Why developers need symbols
Symbol files are an essential ingredient for debugging our applications. As long as all code is contained in a single Visual Studio solution, the debugger has all information it needs. If we ship our DLLs to some third party, or use third party DLLs in our projects, the associated symbol (PDB) files are needed for efficient debugging.
Without symbols, the debugger has a hard time linking instructions in the IL code generated by the C# compiler to lines in the source code. Visual Studio does a pretty good job at guessing the source lines if we have the sources lying around, but these heuristics are far from perfect. Also, variables that are local to a function lose their name. As the name is not available from the outside no metadata about them is kept in the assembly. Arguably, the situation is not as severe as in native (C++) assemblies, since in .NET most of the metadata is already contained in the assembly.
For debugging PDB files are as important as source code!
More over, with the correct configuration and source server support enabled, the Visual Studio debugger is even able to automatically download the exact version of the source file the was used in the compilation from the git repository.
Configuration in Visual Studio
Before we dive into the technical details, let us see how to configure Visual Studio to consume symbol files. Of course, if we are lucky and the PDF files are deployed alongside of the DLLs, that is they are in the same directory, Visual Studio finds them automatically, and this step is redundant.
First we point Visual Studio to the place where we deposit our symbols files, the symbol server.
Here there are two symbol servers configured. The Microsoft Symbol Servers provide symbols for most of its software, including the .NET framework. Note that activating this source can actually cause a severe delay during startup and running of applications, especially if combined with the Load all modules, unless excluded option. In any case, I strongly ecommend setting a cache directory so that the symbols have to be downloaded only once.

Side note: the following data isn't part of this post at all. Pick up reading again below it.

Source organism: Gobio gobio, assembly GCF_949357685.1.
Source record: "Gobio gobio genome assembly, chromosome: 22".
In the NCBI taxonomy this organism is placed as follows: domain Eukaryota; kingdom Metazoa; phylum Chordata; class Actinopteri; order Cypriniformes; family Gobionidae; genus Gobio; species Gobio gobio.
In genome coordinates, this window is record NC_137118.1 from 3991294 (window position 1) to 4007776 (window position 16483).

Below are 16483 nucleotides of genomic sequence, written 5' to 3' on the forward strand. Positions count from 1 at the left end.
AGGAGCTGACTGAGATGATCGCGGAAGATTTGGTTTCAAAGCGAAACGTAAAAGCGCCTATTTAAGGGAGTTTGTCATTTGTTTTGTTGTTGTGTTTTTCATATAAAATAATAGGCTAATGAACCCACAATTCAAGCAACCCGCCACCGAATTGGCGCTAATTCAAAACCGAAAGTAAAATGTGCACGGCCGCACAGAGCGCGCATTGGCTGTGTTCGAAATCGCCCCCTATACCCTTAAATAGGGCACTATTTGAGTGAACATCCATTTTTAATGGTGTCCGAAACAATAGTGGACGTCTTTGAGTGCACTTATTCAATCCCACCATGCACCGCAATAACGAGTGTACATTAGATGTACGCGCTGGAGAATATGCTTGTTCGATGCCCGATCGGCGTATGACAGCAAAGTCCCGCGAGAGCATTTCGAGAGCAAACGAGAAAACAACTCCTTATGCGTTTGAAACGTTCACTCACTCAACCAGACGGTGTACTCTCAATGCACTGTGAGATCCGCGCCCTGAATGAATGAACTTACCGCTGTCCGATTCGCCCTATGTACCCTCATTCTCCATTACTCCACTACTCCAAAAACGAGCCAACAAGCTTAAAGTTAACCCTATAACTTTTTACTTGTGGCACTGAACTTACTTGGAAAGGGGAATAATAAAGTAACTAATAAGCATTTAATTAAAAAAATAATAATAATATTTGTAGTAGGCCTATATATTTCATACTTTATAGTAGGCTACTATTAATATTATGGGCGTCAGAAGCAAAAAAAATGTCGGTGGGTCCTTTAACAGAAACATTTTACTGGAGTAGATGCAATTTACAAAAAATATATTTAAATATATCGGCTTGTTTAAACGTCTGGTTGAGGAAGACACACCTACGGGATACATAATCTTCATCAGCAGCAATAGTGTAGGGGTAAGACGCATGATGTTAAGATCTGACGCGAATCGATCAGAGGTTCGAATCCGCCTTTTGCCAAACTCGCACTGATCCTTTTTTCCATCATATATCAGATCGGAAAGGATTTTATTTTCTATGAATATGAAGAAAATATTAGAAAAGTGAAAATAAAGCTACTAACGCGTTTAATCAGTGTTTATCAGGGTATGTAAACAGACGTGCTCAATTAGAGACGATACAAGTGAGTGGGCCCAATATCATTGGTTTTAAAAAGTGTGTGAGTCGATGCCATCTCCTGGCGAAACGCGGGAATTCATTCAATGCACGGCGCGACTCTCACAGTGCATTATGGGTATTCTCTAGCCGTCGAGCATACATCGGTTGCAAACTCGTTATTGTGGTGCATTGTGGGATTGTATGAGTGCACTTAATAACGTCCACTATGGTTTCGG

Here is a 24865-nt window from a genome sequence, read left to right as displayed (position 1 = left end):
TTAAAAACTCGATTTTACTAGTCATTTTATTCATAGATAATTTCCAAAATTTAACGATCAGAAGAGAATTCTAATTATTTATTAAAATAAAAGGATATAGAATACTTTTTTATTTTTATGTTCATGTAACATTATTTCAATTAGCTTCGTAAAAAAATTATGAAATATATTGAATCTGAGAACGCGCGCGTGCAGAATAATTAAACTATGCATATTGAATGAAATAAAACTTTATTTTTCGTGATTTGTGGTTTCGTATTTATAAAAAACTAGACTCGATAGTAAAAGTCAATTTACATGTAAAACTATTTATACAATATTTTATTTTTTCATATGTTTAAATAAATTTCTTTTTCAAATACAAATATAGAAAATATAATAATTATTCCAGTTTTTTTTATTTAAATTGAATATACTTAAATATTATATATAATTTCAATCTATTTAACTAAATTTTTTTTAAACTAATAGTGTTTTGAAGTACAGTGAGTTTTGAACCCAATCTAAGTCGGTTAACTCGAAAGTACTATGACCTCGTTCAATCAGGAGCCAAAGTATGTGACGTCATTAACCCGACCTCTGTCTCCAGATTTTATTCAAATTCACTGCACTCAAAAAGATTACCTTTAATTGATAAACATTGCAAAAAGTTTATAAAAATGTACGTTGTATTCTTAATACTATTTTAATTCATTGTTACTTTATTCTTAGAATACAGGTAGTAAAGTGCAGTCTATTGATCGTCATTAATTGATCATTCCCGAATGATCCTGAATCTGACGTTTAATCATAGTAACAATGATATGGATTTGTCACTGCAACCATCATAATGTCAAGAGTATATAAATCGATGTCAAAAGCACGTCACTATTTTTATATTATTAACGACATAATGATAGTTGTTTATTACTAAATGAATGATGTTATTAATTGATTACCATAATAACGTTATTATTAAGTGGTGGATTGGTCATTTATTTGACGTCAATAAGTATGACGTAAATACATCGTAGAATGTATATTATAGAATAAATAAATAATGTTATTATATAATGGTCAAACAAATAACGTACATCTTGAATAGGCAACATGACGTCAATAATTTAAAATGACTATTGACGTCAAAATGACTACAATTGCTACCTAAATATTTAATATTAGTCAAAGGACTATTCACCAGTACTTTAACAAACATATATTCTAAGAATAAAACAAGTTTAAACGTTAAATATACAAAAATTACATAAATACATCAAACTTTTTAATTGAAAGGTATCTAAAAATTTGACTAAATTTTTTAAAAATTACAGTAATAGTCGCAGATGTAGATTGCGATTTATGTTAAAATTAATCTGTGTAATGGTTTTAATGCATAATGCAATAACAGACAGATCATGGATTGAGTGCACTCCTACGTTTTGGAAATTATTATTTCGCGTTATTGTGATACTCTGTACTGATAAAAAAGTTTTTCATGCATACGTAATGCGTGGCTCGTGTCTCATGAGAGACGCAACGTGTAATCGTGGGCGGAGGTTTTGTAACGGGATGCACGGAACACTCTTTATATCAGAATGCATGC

The second server is located somewhere in our file system, possibly a DFS share. We have not yet set up a mechanism for deploying the symbols there. This is usually done as a step in the build pipeline, as described later.
Source Server configuration
Intimately connected with the symbols are the sources, the actual source code, hence the related concept of a source server. The source server delivers, at the request of the debugger, the source code in the version used at compilation. Azure DevOps, can act as a source server for code hosted in a git repository. We will see later how we point the debugger to this location. First, we configure the Visual Studio debugging settings.
- Uncheck Enable Just My Code allows you to debug into third party code
- Check Enable source server support to activate support for Windows PDBs on a symbol server.
- Check Enable Source Link support to activate support for Portable PDBs.
Some information clarifying the difference between the last two options can be found at Source Link Quick Start and Enable source link support & Announcing SourceLink 2.0.
Program Database (PDB) files are the standard symbol files for Windows and .NET. However, there are actually two types of them, Windows PDB and Portable PDB, relevant for different scenarios.
Additional information can be found here
- Publishing and Consuming Symbols and Source for Debugging
- Symbols for Windows debugging (WinDbg, KD, CDB, NTSD)
The classic (proprietary and poorly documented) symbol file format, as produced with classic (non-SDK) projects. They are not cross-platform, i.e. can only be used on Windows. However, tooling support is the best, since they have been around for a long time.
A new format originating with .NET Core, see the documentation on GitHub. The default for projects of the new tooling format (SDK projects aka 2.0 tooling aka dotnet core tooling). They are cross-platform as required by the nature of .NET core, but also incompatible with the old (Windows) format. Also, the tooling is not yet on par with the latter, see Supported scenarios.
SDK projects can also produce classic Windows PDB files, In Visual Studio, Project > Properties > Build > Advanced > DebuggingInformation > Full inserts an XML snippet like below into the .csproj file (note the
<!-- Generate Windows PDB instead of Portable PDB for build on VSTS build server --> <PropertyGroup Condition="'$(BuildingInsideVisualStudio)' != 'true'"> <DebugType>full</DebugType> <DebugSymbols>true</DebugSymbols> </PropertyGroup>
The two formats can be converted into each other with the help of the command line tool Pdb2Pdb. This gives the option to generate both types during the build process.
It is currently not possible to inject Portable PDBs into the (classic) symbol server on a file system, see Index & Publish symbols with core 2.0. If you are stuck with such a server, converting to Windows PDF may be a solution.
Other options for consuming Portable PDF files are
- copy them manually to the folder containing the assemblies
- use Azure DevOps as a symbol server with Azure Artifacts
- embed the PDBs into the DLLs
- add the PDBs into the regular NuGet packages